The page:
Securitization Activity

By 2006, new secondary-market dollar volume for 7(a) loans had risen to a record high of $4.6 billion. Conventional, non-SBA-secured small business loan securitizations were growing at a moderate pace, although at a much smaller rate than that of SBA-backed loans. In late 2008, the secondary market for small business loans slowed substantially. The top two issuers of small business loan ABS--Lehman Brothers Small Business Finance and Ciena Capital--both filed for bankruptcy earlier in the year. In addition, Bayview Financial, another large player in the market, closed down its securitization operations in 2008.

SBA 7(a) Loans

Historically, most of the small business loans that have been securitized involved the guaranteed portion of loans made under the SBA's 7(a) Loan Program. These securitizations have been fairly common because they do not involve the risk and information impediments typically associated with the securitization of small business loans. SBA 7(a) loans tend to be highly standardized because the underlying loans are often backed by similar types of collateral and loan documentation. In addition, the originators are SBA "preferred lenders" and are perceived to have clear and rigorous underwriting standards that are consistently applied. Despite this preferred status, the SBA secondary market also dropped off substantially in September 2008.

As the secondary markets froze and regulators attempted to restore financial stability, several actions were undertaken, with important implications for the SBA 7(a) secondary market:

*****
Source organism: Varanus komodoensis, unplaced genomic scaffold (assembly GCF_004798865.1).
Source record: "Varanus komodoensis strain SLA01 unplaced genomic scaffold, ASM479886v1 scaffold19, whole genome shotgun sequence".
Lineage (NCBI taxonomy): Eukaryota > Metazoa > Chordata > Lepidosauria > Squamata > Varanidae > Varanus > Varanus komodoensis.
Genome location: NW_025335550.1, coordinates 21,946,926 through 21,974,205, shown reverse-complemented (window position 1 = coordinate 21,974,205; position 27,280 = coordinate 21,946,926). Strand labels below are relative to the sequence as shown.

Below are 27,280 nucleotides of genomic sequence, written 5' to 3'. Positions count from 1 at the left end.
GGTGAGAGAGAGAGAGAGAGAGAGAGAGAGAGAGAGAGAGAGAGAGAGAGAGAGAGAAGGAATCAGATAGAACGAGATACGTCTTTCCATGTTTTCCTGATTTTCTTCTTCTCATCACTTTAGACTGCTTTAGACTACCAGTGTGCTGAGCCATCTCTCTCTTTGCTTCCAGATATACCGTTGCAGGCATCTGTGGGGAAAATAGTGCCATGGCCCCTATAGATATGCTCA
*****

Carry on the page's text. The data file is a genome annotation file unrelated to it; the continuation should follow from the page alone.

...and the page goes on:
November 2008. As financial markets became more globalized, increasing shares of SBA lenders' cost of funds became tied to the London interbank offered rate (LIBOR). In a more stable financial environment, the LIBOR was consistently 3 percentage points lower than the prime rate, which was the rate required to price 7(a) loans. However, as the financial markets became increasingly volatile, the spread was reduced, thereby reducing the profitability of SBA loans. This reduction in turn led to increased difficulty in selling the loans on the secondary market. In order to reduce some of the risk and uncertainty to lenders, the SBA began allowing lenders to price loans based on the LIBOR rather than requiring the prime rate (U.S. Small Business Administration, 2008a). Around the same time, the SBA also announced that it would allow weighted-average coupon pools in order to make the SBA pools more attractive and more consistent with other types of securities sold on the secondary market (U.S. Small Business Administration, 2008b).